According to the Urban Institute, an elderly couple who turned 65 in 2010 paid about $122,000 worth of Medicare taxes throughout their life, yet, they are on pace to receive about three times that amount -- $387,000 -- in benefits. In theory, a Generation Y worker should also benefit from this system as he or she ages, but that seems increasingly unlikely. According to former hedge fund manager Stan Druckenmiller, if current trends continue, by 2050, a full 20% of US gross domestic product will be spent on providing benefits to older Americans -- clearly an unsustainable trajectory.

Today, every Generation Y worker pays Social Security taxes -- that's money that's being taken from every paycheck to cover the Social Security benefits being paid out to older Americans. Like Medicare, they should also be able to take advantage of this system down the line, and yet, it doesn't seem likely.

In fact, Generation Y workers are expected to lose money over the course of their lifetime due to their participation in Social Security -- on average, about 4.2% of every dollar they earn.

Footing the bill
Most of the writers who have chosen to attack Generation Y are probably working from a similar mental picture -- a 20-something bum, unemployed and sitting at home, living off of their parents. While that's obviously true for some, in the aggregate, the money is flowing in the other direction.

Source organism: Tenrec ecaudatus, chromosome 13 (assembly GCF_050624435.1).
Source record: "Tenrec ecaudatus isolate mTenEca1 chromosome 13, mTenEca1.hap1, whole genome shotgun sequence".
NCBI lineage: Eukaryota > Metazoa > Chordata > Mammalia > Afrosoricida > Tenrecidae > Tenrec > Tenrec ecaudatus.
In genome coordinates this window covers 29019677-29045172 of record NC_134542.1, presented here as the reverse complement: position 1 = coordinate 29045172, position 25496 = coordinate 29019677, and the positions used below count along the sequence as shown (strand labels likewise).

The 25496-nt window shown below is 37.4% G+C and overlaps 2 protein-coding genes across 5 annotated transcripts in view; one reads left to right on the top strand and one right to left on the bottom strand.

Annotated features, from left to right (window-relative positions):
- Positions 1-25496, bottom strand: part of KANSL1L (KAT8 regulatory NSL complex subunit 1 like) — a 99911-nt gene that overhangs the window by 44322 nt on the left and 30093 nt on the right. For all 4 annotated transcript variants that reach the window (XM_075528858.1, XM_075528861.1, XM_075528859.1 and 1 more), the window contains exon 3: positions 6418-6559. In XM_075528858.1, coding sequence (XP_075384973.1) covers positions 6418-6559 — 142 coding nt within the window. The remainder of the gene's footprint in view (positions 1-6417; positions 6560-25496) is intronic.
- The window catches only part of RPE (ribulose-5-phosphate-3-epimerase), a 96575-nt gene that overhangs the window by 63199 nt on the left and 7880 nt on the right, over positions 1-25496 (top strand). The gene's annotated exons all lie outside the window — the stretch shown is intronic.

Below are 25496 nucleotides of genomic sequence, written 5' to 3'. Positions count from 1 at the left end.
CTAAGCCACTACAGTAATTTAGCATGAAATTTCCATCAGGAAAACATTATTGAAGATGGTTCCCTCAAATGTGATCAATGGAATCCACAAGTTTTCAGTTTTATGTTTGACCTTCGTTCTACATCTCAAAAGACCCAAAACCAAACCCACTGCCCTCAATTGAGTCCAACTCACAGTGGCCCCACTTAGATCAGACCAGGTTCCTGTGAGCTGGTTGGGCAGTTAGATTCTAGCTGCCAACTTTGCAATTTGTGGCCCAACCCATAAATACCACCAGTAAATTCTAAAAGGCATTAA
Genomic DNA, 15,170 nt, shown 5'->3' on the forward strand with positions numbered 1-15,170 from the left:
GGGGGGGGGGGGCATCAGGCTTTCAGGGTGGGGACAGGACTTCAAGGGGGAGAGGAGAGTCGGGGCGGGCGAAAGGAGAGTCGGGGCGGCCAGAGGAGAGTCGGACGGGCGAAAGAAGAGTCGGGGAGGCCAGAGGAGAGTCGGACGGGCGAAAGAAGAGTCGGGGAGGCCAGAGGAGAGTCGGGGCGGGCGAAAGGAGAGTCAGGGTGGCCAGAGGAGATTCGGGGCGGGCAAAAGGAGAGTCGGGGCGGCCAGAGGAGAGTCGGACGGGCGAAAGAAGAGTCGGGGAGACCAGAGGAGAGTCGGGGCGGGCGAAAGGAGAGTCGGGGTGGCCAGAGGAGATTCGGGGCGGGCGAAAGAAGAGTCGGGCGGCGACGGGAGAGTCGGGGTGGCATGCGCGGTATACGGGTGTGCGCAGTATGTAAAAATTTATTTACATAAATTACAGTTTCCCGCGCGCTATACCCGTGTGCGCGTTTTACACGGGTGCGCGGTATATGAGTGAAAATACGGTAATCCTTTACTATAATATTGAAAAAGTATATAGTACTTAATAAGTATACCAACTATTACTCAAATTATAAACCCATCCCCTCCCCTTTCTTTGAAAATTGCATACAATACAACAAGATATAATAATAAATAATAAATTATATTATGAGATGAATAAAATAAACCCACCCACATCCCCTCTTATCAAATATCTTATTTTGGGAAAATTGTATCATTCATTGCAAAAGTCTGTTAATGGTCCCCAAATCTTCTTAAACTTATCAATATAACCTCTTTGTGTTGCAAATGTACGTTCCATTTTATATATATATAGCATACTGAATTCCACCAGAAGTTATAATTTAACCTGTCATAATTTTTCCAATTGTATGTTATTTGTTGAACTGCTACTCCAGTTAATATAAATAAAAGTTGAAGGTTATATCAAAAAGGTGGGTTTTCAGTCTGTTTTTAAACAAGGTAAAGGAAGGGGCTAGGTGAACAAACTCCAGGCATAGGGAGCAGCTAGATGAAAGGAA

Older Americans, far wealthier than their younger compatriots, are collecting trillions of dollars worth of benefits every year. Those are benefits they didn't fully pay for, and the costs to cover them come out of the paychecks of younger workers.

All in all, younger Americans have a right to be upset -- they're footing a bill for a system from which they won't benefit.

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  • Report this Comment On September 23, 2013, at 2:37 PM, frellmedead wrote:

    Let's not forget the fact that the baby boomers have also screwed over gen Y and others out of sheer greed, sending tens of millions of jobs overseas to boost their profit margins.

  • Report this Comment On September 23, 2013, at 3:03 PM, lilac123 wrote:

    So what are we, the working Gen Y, to do? That's what I want to know.

  • Report this Comment On September 23, 2013, at 4:07 PM, rfox1212 wrote:

    Why aren't the baby boomers entitled to collect Social Security? They paid into it their entire lives so it should be there waiting for them to use when they retire. And it would be...if our government had left it as a savings account instead of converting it to a bond account. So now...when benefits have to be paid out, instead of using the "cash" in the retirement savings account...we have to cash in a bond to a reserve that has to borrow money from other countries to pay it. Had it been left on its own to grow and mature...there would be a HUGE surplus of Social Security benefits available. But...politicians can't stand to see a large lump of money just sitting there so they had to monkey around with it...and here we are. Yet another case of a great plan with poor execution.